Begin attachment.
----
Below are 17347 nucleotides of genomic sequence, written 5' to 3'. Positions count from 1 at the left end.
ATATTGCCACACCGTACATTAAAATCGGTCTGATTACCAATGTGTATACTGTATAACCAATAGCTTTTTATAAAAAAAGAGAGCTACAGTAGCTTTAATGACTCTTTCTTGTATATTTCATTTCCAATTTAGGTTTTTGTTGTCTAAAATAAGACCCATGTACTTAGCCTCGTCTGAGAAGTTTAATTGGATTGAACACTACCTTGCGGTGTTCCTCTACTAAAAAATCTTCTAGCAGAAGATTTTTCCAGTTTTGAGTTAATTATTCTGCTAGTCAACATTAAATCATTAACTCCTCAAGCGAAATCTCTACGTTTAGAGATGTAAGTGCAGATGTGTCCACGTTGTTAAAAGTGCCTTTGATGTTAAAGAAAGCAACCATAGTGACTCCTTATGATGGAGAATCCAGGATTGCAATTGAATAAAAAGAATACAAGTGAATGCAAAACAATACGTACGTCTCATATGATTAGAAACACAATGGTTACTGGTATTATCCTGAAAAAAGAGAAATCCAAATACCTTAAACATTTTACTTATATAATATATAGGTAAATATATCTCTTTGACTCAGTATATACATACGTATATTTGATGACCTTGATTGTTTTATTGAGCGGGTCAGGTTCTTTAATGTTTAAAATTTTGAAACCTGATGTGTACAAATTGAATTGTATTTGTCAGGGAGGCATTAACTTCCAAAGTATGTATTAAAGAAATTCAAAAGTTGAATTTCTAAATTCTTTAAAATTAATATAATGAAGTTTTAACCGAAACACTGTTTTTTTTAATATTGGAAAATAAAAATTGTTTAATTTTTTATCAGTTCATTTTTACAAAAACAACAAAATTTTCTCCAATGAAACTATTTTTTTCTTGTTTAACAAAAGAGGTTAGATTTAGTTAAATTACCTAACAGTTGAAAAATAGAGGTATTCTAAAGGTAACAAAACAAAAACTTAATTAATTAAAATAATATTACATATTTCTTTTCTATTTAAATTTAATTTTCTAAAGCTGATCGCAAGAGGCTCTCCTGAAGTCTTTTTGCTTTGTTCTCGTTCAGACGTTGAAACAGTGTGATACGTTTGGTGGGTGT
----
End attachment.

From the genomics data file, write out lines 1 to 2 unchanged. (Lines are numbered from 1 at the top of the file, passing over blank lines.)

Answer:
Below are 17347 nucleotides of genomic sequence, written 5' to 3'. Positions count from 1 at the left end.
ATATTGCCACACCGTACATTAAAATCGGTCTGATTACCAATGTGTATACTGTATAACCAATAGCTTTTTATAAAAAAAGAGAGCTACAGTAGCTTTAATGACTCTTTCTTGTATATTTCATTTCCAATTTAGGTTTTTGTTGTCTAAAATAAGACCCATGTACTTAGCCTCGTCTGAGAAGTTTAATTGGATTGAACACTACCTTGCGGTGTTCCTCTACTAAAAAATCTTCTAGCAGAAGATTTTTCCAGTTTTGAGTTAATTATTCTGCTAGTCAACATTAAATCATTAACTCCTCAAGCGAAATCTCTACGTTTAGAGATGTAAGTGCAGATGTGTCCACGTTGTTAAAAGTGCCTTTGATGTTAAAGAAAGCAACCATAGTGACTCCTTATGATGGAGAATCCAGGATTGCAATTGAATAAAAAGAATACAAGTGAATGCAAAACAATACGTACGTCTCATATGATTAGAAACACAATGGTTACTGGTATTATCCTGAAAAAAGAGAAATCCAAATACCTTAAACATTTTACTTATATAATATATAGGTAAATATATCTCTTTGACTCAGTATATACATACGTATATTTGATGACCTTGATTGTTTTATTGAGCGGGTCAGGTTCTTTAATGTTTAAAATTTTGAAACCTGATGTGTACAAATTGAATTGTATTTGTCAGGGAGGCATTAACTTCCAAAGTATGTATTAAAGAAATTCAAAAGTTGAATTTCTAAATTCTTTAAAATTAATATAATGAAGTTTTAACCGAAACACTGTTTTTTTTAATATTGGAAAATAAAAATTGTTTAATTTTTTATCAGTTCATTTTTACAAAAACAACAAAATTTTCTCCAATGAAACTATTTTTTTCTTGTTTAACAAAAGAGGTTAGATTTAGTTAAATTACCTAACAGTTGAAAAATAGAGGTATTCTAAAGGTAACAAAACAAAAACTTAATTAATTAAAATAATATTACATATTTCTTTTCTATTTAAATTTAATTTTCTAAAGCTGATCGCAAGAGGCTCTCCTGAAGTCTTTTTGCTTTGTTCTCGTTCAGACGTTGAAACAGTGTGATACGTTTGGTGGGTGT